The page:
Listed in: Neuroscience, as NEUR-367 | Psychology, as PSYC-367
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Michael A. Cohen (Section 01)
(Offered as PSYC 367 and NEUR 367) This course will be an in-depth exploration of contemporary issues in the field of human neuroscience. Topics include a rigorous examination of the methods neuroscientists use to study the human brain, how the brain changes throughout the lifespan, the ways in which researchers have developed brain/machine interfaces, and the neural processes that support decision-making. For each topic, we will read several empirical articles and discuss them with an emphasis on experimental design, factors that may be confounding the data, and interpretation of the data. Assignments will include weekly response papers, an oral presentation, in-class debates, and a research proposal. Overall, the goal of this course is for students to gain an understanding of the cutting edge of human neuroscience research and to increase their ability to think like scientists.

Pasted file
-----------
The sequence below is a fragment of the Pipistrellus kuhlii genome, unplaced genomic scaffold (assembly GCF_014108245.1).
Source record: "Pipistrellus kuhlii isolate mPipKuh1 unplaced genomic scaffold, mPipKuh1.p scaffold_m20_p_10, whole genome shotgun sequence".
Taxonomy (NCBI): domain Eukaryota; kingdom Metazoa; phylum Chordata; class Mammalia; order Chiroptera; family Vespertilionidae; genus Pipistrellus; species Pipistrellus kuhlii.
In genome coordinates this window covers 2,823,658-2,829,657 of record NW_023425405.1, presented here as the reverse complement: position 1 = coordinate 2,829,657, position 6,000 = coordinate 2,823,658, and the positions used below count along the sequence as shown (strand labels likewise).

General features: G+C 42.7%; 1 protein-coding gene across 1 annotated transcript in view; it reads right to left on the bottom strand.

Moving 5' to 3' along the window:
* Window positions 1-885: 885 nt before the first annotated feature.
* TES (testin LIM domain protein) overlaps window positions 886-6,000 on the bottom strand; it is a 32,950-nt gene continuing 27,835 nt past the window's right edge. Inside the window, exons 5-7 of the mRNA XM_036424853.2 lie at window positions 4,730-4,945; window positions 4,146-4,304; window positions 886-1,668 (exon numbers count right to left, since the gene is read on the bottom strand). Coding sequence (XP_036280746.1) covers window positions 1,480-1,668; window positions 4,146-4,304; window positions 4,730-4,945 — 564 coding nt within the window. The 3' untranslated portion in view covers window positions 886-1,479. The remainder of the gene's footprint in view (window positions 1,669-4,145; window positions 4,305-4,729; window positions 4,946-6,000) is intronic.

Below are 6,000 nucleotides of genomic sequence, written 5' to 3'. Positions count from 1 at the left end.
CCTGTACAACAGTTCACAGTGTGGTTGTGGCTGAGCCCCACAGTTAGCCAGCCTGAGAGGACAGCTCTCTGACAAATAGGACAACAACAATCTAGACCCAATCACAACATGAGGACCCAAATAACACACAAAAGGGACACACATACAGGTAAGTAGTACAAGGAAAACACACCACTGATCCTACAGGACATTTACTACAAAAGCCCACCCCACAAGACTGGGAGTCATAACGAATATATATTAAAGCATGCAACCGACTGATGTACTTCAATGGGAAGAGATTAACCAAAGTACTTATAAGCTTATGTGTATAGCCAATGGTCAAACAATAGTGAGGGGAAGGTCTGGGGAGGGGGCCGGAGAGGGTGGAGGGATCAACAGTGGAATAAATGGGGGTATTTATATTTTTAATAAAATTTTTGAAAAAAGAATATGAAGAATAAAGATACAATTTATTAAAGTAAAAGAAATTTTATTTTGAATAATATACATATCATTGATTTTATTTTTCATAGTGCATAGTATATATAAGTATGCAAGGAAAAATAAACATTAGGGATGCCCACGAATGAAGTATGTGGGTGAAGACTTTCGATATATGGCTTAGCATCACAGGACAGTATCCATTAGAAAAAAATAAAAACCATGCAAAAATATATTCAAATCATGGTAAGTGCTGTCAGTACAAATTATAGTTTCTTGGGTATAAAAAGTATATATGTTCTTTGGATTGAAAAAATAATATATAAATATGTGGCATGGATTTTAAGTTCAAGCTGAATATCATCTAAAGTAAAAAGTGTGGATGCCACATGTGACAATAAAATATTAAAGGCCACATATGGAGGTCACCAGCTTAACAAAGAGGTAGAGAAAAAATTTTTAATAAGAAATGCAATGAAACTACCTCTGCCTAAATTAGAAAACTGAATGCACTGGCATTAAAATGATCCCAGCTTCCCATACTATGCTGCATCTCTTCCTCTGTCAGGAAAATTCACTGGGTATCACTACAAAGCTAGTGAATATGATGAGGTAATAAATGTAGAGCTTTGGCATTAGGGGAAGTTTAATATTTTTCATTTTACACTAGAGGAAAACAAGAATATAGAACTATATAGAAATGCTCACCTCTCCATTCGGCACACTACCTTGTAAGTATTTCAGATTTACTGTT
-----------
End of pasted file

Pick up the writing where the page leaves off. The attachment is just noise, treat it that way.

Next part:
Requisite: PSYC 211 or PSYC 212 or PSYC/NEUR 213 or consent of the instructor. Limited to 18 students. Offered spring semester. Professor Cohen.
How to handle overenrollment: Senior Neuroscience majors will be given preference, followed by senior Psychology majors. Juniors will be permitted only with consent of the instructor
Students who enroll in this course will likely encounter and be expected to engage in the following intellectual skills, modes of learning, and assessment: Attention to writing.